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The Rev. Dr. Martin Luther King, Jr.’s life was never easy, but he always fought hard.
That was the message Harvard Law Professor Charles J. Ogletree, JD, shared last week at BWH’s annual celebration of King’s life in the Cabot Atrium. “We have to be careful about romanticizing him. We need to explain to our children that it was not easy,” said Ogletree. “He was someone who always stood up for what he believed in.”
Ogletree was the keynote speaker during the celebration of King’s life, an inspiring program filled with recollections, photographs and music.
“It’s Dr. King’s legacy that continues to inspire the hearts and minds of all of us as we work to create equality in all aspects of our society,” said BWH President Gary Gottlieb, MD, MBA.
At BWH, multiple programs and initiatives are underway to achieve equality in health care and increase access to quality health care for everyone. In recent years, the hospital has lent its voice to the Massachusetts Health Care Reform law, which has expanded health insurance coverage to thousands. Through the Center for Community Health and Health Equity, an ambitious new effort is aimed at reducing disparities in infant mortality and low birth weight, cancer and cardiovascular disease, among others.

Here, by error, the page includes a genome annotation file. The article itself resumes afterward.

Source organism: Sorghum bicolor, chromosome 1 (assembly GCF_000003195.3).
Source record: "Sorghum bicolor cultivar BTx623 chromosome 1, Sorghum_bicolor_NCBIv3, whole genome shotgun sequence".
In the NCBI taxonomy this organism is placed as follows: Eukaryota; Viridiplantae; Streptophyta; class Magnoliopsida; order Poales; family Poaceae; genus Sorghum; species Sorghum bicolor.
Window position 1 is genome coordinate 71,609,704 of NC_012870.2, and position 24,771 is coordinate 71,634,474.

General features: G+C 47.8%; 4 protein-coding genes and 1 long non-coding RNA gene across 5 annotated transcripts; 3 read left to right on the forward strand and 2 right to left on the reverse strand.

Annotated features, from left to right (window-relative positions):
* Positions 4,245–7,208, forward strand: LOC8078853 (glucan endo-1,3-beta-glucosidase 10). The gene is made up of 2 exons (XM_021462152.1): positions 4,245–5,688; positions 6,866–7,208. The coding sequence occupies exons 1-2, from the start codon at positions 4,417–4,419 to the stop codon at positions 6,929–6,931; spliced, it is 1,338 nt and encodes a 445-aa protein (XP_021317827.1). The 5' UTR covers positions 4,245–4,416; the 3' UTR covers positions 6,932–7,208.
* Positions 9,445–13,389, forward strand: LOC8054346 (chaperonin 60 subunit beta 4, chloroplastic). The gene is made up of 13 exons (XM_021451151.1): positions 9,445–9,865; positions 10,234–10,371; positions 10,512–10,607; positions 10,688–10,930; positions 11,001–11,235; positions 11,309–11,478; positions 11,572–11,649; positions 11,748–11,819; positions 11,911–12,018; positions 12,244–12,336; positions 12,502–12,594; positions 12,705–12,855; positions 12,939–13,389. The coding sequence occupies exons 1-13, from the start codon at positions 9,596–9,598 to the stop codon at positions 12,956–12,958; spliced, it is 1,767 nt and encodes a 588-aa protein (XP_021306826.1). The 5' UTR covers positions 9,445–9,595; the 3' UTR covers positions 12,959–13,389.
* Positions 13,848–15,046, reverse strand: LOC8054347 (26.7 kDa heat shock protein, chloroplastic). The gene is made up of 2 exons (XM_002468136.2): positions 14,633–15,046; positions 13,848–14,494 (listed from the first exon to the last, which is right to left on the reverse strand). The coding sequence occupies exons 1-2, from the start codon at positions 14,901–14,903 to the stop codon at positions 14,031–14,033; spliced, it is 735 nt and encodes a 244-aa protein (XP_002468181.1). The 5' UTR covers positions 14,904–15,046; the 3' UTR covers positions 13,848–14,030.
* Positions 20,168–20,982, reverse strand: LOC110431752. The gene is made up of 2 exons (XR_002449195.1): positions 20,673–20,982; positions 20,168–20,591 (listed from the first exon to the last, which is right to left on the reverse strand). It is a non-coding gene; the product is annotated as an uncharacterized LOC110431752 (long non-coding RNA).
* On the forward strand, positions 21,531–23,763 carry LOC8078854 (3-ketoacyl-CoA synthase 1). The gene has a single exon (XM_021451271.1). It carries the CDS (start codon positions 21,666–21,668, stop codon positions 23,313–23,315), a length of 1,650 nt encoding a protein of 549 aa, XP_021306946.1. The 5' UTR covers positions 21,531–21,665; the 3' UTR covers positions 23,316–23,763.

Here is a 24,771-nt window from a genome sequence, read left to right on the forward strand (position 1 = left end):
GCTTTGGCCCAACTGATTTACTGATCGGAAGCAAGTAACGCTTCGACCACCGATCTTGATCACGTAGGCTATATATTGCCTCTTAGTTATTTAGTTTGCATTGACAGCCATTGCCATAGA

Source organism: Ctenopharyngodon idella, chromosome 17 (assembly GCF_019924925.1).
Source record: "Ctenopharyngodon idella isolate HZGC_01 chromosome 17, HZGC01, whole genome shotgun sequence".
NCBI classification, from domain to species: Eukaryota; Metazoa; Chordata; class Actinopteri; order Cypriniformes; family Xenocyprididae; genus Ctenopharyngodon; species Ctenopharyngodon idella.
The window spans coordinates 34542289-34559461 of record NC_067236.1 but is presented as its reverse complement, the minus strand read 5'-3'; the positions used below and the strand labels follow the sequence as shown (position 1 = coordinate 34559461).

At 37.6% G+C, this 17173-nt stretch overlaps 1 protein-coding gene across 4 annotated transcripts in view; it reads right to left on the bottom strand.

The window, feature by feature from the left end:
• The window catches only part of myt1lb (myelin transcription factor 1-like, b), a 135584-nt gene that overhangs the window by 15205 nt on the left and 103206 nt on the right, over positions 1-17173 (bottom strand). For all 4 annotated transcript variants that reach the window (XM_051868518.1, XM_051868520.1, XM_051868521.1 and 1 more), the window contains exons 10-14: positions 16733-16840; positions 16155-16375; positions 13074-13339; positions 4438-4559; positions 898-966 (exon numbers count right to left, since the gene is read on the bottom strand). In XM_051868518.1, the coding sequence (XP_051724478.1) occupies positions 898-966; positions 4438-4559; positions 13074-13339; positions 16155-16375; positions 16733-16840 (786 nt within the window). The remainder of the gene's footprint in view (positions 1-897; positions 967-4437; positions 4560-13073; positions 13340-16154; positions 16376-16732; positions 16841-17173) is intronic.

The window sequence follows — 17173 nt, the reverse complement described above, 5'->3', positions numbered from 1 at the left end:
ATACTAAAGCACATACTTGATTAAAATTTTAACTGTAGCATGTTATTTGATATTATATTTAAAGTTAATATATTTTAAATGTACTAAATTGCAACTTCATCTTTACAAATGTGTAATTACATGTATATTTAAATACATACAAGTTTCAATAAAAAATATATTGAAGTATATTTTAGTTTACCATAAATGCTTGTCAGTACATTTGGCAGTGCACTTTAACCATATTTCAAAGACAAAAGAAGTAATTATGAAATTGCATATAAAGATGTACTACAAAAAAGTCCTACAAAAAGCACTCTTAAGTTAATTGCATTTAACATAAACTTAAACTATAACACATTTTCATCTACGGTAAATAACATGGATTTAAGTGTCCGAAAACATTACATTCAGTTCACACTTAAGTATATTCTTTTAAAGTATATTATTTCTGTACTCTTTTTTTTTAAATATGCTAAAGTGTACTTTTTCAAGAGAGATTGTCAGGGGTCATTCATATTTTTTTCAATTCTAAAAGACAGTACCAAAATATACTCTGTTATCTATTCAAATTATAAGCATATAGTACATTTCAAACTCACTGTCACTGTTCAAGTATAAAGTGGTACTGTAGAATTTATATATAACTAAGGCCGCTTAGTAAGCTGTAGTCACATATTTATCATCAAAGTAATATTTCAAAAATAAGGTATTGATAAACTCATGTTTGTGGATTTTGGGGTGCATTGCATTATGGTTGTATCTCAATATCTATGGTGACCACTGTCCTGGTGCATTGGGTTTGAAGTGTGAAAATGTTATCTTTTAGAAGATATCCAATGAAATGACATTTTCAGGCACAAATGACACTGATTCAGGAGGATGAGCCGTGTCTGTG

“We are extending our partnerships beyond health care with comprehensive community outreach initiatives to improve education, job training and housing,” Gottlieb said. “We aim to arm young women and men with information and power to make the right choices in nutrition and exercise and to receive routine medical examinations.”
Both the ceremony and the reception, hosted by the Association of Multicultural Members of Partners, touched on the connection between King’s work and the election of Barack Obama as the first African-American president of the United States.
Ogletree, who served as a senior advisor to President Barack Obama during his campaign and mentored the president and his wife when they were students at Harvard Law, drew similarities between the challenges King faced and the challenges Obama has faced in his life. “We need to make sure we don’t rewrite history in the next few years; we need to remember this was a big challenge. Like Dr. King, Barack Obama also went up the rough side of the mountain,” he said.
“At every point, there are starts and stops, ups and downs and impediments to success,” Ogletree said. “But Dr. King never stopped.”
See more photos from the event.